I mean, how could He possibly keep me straight among the billions of people who live on earth now, much less among all of the people who’ve lived here since He first created the world?

Yet I believe He knows every detail of my existence. That’s what the Bible tells me. He even knows where every hair that used to cover my bald head has gone. He knows more about me than I know about myself.

As if that’s not sufficiently overwhelming, the fact that He made sure I developed according to His plan and then set me free to do as I pleased is many steps beyond incomprehensible.

But He also knew I’d ultimately come back to Him. He didn’t make me love Him. He couldn’t do that. Enforced affection isn’t love.

He gave me His love–the real thing–and He wants the real thing back.

So He let me discover that He is so lovable I couldn’t fail to love Him. And if I love Him, I want to please Him.

So this song draws from Psalm 139 to express my amazement at God for loving me in spite of myself.

Some of you may resent my pointing this out, but Psalm 139 is a clear indication that the Bible is Pro-Life.

You can find a free lead sheet of this song in the drop down box found on the Lead Sheets tab at the top of this page.

Look for me again next Wednesday. Better still, subscribe to receive these weekly posts by email.

Best regards,
Roger

              

Links you might be interested in:

 

 

 

Posted in Baby, Body, Conception, Created, Creation, Freedom, God's love, God's plan, Human, Lead Sheets, Life, Living, Psalm 139 | Tagged , , , , , , , , , , , | Leave a comment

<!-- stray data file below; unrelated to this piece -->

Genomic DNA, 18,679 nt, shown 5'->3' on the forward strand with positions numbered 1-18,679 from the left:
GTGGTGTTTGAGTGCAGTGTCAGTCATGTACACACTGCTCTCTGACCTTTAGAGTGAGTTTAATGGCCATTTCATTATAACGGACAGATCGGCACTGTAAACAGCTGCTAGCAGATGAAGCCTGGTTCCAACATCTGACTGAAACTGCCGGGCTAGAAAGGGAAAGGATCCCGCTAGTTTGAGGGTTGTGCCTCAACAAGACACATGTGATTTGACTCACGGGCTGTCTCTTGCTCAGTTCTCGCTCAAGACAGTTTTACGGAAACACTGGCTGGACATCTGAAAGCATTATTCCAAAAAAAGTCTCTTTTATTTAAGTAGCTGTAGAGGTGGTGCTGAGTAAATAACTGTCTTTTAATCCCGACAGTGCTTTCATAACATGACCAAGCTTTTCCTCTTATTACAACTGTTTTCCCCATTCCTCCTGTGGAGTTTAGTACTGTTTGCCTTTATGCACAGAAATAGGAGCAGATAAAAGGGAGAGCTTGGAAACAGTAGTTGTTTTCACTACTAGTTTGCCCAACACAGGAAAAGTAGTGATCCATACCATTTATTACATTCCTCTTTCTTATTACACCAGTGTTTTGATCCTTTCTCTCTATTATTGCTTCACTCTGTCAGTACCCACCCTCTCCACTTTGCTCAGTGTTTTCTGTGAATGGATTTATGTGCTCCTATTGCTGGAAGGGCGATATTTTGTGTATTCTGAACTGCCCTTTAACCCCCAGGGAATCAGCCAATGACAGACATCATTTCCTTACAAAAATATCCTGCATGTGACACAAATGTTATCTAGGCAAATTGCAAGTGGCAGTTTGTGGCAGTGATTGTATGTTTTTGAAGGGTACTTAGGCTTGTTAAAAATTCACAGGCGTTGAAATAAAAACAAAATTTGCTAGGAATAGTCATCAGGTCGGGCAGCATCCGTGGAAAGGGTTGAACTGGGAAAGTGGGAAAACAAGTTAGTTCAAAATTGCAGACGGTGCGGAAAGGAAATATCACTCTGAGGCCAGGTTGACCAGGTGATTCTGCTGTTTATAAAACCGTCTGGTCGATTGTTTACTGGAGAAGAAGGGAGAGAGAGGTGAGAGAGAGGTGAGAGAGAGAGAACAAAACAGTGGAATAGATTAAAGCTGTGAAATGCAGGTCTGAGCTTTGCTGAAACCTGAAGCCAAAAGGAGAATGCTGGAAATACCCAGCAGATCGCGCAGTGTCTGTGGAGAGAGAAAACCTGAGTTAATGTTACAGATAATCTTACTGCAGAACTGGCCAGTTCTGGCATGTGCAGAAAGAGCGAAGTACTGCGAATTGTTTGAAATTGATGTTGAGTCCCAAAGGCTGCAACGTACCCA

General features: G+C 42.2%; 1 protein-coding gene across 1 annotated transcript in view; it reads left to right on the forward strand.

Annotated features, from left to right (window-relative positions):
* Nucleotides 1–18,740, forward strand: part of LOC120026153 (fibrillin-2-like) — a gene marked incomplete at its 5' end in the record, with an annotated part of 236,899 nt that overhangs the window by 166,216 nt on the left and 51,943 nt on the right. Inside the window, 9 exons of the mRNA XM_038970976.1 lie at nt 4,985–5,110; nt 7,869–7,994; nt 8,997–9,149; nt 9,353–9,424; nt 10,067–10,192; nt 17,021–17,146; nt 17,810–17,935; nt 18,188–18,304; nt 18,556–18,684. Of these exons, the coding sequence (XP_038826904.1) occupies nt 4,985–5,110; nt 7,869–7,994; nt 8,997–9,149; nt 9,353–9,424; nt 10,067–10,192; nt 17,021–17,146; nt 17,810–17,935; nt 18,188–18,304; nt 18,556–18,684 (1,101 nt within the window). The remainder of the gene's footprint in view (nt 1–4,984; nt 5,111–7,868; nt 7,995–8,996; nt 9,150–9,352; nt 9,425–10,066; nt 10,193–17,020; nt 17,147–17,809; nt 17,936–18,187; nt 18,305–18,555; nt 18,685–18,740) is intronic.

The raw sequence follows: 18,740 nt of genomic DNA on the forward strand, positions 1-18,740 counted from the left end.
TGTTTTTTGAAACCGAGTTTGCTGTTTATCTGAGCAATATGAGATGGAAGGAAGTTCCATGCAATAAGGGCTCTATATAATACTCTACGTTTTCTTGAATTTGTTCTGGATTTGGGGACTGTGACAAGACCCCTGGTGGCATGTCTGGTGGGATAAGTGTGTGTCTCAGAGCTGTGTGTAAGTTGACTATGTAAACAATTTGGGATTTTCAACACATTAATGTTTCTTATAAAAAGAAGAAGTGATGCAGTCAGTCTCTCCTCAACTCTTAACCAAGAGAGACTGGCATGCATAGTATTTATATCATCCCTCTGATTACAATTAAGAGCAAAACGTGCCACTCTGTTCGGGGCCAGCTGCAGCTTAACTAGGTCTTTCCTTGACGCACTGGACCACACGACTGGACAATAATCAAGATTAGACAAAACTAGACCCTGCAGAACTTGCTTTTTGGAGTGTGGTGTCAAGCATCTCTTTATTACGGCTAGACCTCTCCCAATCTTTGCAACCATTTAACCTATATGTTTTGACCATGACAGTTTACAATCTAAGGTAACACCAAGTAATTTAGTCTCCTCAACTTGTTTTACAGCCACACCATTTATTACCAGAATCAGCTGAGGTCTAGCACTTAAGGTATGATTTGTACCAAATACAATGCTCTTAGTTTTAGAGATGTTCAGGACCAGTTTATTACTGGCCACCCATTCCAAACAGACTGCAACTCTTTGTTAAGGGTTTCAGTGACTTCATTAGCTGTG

Listen for the Still, Small Voice

If you have come to hear me sing
With a beautiful voice,
Then I’m afraid you may be a bit disappointed,
For this is the voice I’ve got.

Listen for the still, small voice.
Listen for the still, small voice instead.

If you have come to hear me play
With a modern flair,
Then I’m afraid you may be a bit disappointed,
For this is the way I play.

Listen for the still, small voice.
Listen for the still, small voice instead.

If you have come to hear to my songs
Done in a professional way,
Then I’m afraid you may be a bit disappointed,
For this is the way they are.

Listen for the still, small voice.
Listen for the still, small voice instead.

About This Song:
I wrote this song years ago to open the occasional musical programs I was asked to do, and I decided to name my blog after this song.

Although I’ve never felt as confident about my singing or playing as I’ve wanted, I didn’t intend for this somewhat song to be an apology for my musical shortcomings. That’s why it’s somewhat whimsical.

I’ve always thought of my song lyrics as a letter to listeners and the music as the envelope I mail them in. So my desire was to do my best and pray I did sufficiently well for the “letter” to be successfully delivered.

But that required the help of God’s Holy Spirit. To help me do my best. And to enable listeners to hear what God wanted them to hear in my songs.

I’m afraid I’ve heard a number of Christian songs that don’t say anything significant to me. They seem like all envelope.

Yet they’re popular.

That’s one of the important reasons I write Christian songs. My songs say what I think God wants me–as well as other people–to hear.

To see a lead sheet for this song, click on the lead sheets tab at the top of this page and find “Listen for a Still, Small Voice” in the drop down box.

Look for me again next Wednesday. Better still, subscribe to receive these weekly posts by email.

Best regards,
Roger

          

Links you might be interested in:

 

 

 

Posted in God's Voice, Holy Spirit, Music, Significance, Songs | Tagged , , , , , , , , , | Leave a comment